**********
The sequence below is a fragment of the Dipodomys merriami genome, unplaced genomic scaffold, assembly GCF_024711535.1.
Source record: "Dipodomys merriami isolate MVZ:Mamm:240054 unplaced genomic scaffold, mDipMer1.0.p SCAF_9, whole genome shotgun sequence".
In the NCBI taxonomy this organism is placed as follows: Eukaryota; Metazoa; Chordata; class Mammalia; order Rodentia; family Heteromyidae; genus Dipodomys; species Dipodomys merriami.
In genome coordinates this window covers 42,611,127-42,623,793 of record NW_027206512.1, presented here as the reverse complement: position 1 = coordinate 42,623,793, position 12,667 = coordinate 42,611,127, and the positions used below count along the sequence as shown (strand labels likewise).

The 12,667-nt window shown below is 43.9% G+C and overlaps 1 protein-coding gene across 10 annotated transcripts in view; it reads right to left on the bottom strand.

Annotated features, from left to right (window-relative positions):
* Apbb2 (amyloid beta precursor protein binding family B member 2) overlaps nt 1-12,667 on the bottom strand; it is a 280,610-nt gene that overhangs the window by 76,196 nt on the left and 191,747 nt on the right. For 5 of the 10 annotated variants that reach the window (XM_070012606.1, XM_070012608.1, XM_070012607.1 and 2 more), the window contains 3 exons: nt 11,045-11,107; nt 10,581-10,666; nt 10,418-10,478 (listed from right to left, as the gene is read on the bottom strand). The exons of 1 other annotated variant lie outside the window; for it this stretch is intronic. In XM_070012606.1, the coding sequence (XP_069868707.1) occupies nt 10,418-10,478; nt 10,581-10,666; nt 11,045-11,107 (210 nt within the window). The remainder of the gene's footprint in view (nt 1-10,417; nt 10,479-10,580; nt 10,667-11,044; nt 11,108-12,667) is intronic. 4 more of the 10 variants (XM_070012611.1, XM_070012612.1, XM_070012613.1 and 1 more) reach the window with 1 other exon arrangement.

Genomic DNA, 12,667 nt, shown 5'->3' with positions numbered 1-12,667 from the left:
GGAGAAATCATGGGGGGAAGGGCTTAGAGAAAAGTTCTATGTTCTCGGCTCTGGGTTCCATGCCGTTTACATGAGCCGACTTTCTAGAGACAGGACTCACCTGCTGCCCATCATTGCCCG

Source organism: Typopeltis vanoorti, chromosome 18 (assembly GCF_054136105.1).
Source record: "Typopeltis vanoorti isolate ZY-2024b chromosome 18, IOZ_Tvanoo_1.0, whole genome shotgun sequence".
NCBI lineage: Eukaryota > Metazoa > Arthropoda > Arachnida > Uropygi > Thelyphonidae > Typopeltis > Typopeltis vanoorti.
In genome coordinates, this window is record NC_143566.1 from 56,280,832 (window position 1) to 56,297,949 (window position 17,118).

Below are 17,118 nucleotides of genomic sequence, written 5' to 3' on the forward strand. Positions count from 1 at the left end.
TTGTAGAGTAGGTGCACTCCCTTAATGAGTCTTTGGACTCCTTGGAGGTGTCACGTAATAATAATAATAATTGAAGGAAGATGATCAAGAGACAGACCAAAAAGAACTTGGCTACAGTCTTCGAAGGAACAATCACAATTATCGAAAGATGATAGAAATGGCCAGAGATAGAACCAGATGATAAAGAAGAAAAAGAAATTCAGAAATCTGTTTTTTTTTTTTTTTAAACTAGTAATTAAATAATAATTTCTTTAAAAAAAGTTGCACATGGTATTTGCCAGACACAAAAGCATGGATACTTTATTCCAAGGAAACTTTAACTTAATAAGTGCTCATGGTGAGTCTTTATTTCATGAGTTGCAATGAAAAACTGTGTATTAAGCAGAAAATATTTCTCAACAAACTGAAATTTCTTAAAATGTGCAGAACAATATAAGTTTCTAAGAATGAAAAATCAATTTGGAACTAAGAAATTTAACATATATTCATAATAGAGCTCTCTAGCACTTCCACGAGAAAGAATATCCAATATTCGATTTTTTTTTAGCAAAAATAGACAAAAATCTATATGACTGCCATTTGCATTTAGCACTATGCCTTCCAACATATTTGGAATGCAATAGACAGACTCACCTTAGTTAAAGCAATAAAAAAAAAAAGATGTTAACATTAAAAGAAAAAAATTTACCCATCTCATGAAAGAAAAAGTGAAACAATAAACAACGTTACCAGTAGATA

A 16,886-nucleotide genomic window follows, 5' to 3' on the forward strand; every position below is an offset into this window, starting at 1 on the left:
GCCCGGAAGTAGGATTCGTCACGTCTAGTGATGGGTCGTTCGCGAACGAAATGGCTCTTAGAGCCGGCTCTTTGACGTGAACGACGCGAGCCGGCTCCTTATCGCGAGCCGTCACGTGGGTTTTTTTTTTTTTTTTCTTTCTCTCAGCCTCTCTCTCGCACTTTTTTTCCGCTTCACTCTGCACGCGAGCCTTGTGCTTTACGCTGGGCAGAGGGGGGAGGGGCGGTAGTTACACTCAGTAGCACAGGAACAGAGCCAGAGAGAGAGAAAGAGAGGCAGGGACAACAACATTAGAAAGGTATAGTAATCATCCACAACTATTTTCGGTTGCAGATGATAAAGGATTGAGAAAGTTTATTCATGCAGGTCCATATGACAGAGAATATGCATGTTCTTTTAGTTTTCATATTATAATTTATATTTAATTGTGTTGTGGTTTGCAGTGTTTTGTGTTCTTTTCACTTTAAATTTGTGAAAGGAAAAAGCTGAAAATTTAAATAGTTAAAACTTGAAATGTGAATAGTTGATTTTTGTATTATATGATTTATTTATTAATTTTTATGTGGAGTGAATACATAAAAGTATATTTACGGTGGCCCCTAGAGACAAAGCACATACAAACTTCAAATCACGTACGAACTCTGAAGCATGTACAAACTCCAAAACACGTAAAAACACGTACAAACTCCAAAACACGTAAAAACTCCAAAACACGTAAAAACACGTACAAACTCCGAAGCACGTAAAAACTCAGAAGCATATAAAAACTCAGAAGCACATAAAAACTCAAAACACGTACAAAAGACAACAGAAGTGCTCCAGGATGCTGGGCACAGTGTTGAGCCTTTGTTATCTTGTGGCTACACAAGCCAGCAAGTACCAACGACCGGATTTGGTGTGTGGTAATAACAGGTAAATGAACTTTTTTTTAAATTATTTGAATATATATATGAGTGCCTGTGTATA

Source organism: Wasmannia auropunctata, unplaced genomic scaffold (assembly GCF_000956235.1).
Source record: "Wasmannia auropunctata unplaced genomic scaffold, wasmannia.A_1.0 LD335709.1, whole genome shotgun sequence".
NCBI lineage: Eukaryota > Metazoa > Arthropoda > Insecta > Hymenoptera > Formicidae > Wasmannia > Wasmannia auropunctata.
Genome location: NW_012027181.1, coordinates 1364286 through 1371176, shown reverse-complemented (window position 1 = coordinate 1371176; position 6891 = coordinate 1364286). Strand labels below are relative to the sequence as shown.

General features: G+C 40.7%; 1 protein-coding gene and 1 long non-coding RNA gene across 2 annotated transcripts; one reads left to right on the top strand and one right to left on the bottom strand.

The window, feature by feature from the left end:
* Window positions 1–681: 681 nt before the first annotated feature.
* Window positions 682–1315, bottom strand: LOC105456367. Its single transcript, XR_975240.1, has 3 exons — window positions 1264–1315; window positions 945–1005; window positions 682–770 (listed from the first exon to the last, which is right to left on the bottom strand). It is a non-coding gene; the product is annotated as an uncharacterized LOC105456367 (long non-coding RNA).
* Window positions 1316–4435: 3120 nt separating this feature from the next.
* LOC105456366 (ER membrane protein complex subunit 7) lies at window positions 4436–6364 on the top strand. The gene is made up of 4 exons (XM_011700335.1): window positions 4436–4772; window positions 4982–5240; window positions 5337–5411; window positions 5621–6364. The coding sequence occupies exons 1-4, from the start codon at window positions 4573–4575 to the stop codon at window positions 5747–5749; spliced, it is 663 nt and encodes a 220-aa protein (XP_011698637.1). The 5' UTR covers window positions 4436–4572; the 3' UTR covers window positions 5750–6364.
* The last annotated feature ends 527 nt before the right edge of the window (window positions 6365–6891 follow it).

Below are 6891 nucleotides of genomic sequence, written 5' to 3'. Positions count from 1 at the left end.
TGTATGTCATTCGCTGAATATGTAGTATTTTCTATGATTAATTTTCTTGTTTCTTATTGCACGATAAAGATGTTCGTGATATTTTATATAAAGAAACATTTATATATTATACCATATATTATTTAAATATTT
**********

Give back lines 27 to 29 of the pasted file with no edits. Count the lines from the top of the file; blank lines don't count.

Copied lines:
* LOC105456366 (ER membrane protein complex subunit 7) lies at window positions 4436–6364 on the top strand. The gene is made up of 4 exons (XM_011700335.1): window positions 4436–4772; window positions 4982–5240; window positions 5337–5411; window positions 5621–6364. The coding sequence occupies exons 1-4, from the start codon at window positions 4573–4575 to the stop codon at window positions 5747–5749; spliced, it is 663 nt and encodes a 220-aa protein (XP_011698637.1). The 5' UTR covers window positions 4436–4572; the 3' UTR covers window positions 5750–6364.
* The last annotated feature ends 527 nt before the right edge of the window (window positions 6365–6891 follow it).

Below are 6891 nucleotides of genomic sequence, written 5' to 3'. Positions count from 1 at the left end.